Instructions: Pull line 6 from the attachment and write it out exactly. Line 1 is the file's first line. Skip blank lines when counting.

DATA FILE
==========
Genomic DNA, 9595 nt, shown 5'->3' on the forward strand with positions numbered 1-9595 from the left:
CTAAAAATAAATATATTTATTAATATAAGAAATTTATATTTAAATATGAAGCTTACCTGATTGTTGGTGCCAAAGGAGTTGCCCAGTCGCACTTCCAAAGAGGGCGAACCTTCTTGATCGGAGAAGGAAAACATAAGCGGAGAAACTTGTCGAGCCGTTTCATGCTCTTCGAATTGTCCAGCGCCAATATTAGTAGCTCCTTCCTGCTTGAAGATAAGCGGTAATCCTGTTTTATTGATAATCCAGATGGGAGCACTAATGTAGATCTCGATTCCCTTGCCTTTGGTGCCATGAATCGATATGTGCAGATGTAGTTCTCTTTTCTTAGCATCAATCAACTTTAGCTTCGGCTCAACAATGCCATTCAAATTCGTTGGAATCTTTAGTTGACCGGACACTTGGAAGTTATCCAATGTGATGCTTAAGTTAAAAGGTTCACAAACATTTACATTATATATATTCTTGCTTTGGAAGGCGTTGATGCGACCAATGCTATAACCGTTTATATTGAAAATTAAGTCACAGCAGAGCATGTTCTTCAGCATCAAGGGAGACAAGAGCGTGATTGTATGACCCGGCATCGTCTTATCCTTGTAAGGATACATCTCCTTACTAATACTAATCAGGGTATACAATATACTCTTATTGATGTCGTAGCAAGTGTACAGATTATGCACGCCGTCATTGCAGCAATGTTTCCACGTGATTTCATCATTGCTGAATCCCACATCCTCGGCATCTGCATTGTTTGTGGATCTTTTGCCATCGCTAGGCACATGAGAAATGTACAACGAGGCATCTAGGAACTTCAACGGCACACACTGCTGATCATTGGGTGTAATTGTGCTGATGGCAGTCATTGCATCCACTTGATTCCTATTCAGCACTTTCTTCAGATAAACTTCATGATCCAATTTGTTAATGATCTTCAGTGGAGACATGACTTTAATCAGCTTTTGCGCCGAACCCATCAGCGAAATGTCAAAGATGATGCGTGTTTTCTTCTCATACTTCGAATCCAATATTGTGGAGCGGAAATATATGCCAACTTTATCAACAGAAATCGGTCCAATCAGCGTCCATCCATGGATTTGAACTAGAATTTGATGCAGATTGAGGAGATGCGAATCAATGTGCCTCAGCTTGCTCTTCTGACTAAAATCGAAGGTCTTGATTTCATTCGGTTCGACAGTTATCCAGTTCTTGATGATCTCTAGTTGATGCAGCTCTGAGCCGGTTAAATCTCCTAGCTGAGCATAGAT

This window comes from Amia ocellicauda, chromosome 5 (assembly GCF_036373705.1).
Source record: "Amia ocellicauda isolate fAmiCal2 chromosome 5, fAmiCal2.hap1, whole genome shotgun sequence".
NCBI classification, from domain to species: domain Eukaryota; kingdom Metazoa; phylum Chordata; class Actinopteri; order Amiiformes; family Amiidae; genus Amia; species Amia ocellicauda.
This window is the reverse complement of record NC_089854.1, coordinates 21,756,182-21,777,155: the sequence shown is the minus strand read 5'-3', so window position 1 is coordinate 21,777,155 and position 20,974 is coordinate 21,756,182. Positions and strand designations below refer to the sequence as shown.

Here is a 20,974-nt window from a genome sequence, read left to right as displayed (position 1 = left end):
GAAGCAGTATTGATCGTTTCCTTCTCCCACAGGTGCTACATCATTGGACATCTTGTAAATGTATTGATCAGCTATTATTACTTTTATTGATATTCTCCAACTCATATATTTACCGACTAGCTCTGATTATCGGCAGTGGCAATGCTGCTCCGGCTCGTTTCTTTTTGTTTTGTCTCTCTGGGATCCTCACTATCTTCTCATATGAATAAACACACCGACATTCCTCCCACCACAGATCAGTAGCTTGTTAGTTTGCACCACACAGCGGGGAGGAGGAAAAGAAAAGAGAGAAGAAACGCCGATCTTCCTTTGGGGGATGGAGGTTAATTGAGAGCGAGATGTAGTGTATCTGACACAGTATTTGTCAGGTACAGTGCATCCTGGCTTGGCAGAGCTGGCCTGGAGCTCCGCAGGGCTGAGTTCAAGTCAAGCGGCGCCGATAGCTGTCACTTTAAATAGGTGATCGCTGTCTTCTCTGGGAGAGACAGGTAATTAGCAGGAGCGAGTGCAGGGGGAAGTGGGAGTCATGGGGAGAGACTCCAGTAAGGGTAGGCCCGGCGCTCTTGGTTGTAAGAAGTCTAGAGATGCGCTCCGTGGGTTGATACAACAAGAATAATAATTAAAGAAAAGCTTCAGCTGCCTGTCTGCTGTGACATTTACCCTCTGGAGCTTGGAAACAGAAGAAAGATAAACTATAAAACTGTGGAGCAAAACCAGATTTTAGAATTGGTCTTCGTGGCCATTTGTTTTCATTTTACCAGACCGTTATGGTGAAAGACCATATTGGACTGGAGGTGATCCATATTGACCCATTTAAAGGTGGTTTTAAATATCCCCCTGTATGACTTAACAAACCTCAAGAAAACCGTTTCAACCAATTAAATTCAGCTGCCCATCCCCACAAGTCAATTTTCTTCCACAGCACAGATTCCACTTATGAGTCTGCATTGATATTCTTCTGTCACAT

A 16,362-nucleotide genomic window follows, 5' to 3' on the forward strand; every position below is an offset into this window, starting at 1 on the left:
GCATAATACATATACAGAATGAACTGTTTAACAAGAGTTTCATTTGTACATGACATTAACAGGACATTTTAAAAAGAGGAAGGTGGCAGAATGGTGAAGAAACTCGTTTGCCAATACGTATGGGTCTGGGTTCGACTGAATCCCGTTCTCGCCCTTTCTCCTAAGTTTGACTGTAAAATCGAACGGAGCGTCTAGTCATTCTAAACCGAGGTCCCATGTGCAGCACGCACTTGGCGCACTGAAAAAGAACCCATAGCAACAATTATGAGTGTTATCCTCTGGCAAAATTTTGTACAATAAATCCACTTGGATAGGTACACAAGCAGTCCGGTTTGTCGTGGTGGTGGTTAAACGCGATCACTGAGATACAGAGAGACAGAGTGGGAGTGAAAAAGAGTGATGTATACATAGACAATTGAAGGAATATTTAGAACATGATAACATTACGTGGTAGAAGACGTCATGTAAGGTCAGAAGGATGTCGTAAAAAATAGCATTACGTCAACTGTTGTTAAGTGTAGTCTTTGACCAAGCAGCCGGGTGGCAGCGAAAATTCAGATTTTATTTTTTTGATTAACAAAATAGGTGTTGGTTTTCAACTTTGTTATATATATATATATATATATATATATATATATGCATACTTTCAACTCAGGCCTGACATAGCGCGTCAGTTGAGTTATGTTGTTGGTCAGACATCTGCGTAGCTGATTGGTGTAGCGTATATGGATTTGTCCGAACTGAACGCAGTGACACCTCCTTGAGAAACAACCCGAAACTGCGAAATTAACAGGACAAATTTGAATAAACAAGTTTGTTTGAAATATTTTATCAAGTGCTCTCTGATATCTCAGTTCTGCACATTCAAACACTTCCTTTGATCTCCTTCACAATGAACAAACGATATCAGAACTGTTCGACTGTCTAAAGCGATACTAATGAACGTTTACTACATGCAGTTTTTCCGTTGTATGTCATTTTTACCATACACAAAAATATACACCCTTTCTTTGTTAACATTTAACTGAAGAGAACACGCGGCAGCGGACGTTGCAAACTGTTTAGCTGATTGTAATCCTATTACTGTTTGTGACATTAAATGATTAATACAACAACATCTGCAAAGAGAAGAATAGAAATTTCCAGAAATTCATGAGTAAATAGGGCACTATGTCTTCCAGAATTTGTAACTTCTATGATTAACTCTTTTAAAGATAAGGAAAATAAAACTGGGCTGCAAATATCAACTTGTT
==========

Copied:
This window is the reverse complement of record NC_089854.1, coordinates 21,756,182-21,777,155: the sequence shown is the minus strand read 5'-3', so window position 1 is coordinate 21,777,155 and position 20,974 is coordinate 21,756,182. Positions and strand designations below refer to the sequence as shown.